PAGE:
Talk to him regularly, as you pass the cage, from across the room, and don’t go in the cage, except to change the water and food. And for god’s sake do this every day. He will build a small amount of trust, he’ll start to know you won’t hurt him. I would leave him alone for at least two weeks. Just talked to him as much as possible. Let him hear your voice and get accustomed to it. He will watch your every move and learn your daily routines. This makes a more stable home for him at first that he understands better.

(week 2-3)
2. When he’s finally eating regular and chirping around, he is getting comfortable. This is a good thing. He knows you feed him and take care of him. He sees the same people every day and starts to believe this is his “flock”. Now the fun part, You’re going to need a lot of patience. He is still not finger trained and this part takes time and patience. Bring the cage to a room that has little or no hiding places, (he will find them and you will be moving furniture to get him out, I promise).

Once he’s in the room and you got it birdie proof, turn off the lights. I mean a dark room, no lights at all. Go in his cage and put your finger under his chest closer to the leg side and lift up gently. Talk to him as you do this, so he knows it’s you. Always use a soft voice and don’t let him see you are mad or frustrated. This will only scare him more. When he steps up just find a resting place for your hand and leave it there. He has no idea where he is sitting, and you’ll show him soon enough. Do this every other night for a week, and try to do it at the same time, so he knows it’s coming. Once he steps up on his own you can start the next step.

(week 4)
3. Now he’s stepping up on your finger without even trying you say? Now the fun part. Grab a flashlight, turn it on but stand on the floor (blocking the light). Once he’s up on your finger, slowly pick up the flashlight to lighten the room gradually. He still doesn’t know it’s you holding him, but he’ll realize that as soon as his eyes adjust. Once he sees it, he’ll probably jump off and panic. Don’t worry put the light down (to darken again) and give him time to adjust and start over.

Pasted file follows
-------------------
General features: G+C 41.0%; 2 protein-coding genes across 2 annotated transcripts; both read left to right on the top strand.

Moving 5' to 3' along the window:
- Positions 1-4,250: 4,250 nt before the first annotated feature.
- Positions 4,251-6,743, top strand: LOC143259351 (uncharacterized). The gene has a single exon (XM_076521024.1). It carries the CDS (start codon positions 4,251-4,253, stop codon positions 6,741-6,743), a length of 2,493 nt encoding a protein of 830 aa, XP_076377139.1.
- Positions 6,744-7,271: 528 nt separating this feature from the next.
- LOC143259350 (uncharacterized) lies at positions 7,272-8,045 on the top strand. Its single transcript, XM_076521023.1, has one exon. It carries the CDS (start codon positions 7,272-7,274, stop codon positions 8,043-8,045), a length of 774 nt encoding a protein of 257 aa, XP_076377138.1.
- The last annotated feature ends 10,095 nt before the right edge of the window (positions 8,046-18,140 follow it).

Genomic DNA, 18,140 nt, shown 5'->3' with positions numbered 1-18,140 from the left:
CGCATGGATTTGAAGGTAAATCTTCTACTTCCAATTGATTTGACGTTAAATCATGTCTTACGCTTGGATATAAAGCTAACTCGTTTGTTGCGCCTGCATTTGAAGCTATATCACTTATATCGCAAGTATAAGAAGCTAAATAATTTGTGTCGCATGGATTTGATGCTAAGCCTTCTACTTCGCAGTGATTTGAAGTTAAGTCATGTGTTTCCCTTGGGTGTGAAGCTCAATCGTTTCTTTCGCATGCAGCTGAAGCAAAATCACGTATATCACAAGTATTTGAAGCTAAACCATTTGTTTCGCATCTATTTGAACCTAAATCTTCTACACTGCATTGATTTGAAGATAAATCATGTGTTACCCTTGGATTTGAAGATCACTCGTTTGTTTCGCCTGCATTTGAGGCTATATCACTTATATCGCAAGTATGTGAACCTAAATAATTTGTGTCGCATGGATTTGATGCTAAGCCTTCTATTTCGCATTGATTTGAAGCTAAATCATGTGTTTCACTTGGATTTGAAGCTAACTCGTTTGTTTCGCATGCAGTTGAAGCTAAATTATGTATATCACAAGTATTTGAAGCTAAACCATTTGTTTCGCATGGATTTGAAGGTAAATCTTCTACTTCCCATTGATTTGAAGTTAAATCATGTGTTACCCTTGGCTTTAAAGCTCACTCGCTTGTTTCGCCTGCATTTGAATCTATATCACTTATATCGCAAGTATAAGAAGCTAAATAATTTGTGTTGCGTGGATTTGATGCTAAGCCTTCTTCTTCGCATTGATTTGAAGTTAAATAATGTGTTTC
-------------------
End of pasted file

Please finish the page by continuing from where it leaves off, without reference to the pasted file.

Work him like this daily or every other day. And soon you’ll see he’s sitting on your finger out of habit. It becomes something he does all the time, but, at this point, in his cage (safe place) during the day he wouldn’t consider going near you, this is all normal and will change as time passes. If you want to try to turn on the light in the room as I did, try. He might take well to it. Don’t be let down if he’s not completely trusting yet. If he spazzed out turn off the light and do it again. The trick is letting his eyes adjust to the dark.

Tricking him on our finger.

The lights were off for about 3 minutes or so.

(week 5-6)
4. So now he sits on your finger in his cage from the dark and he’s not that jumpy, WOW! Now it’s time to take him out of the cage. Still training in the almost dark, if you have any other pets this is the time to introduce them face to face, with no bars in between. Our cat is a good boy, for the most part, he just wants to smell him. We introduce them and talk to both the cat and the bird.

We remind the cat to be a “good boy” and we pet him as he’s checking out the bird. This way he associated the bird with family and wouldn’t think to hurt him. Once he’s had his fill, he’ll walk away and get bored with the whole bird thing. Now have someone turn on a light in the other room. It’ll be brighter than the flashlight, and it’s like a shock to his eyes, and give you time to work with him.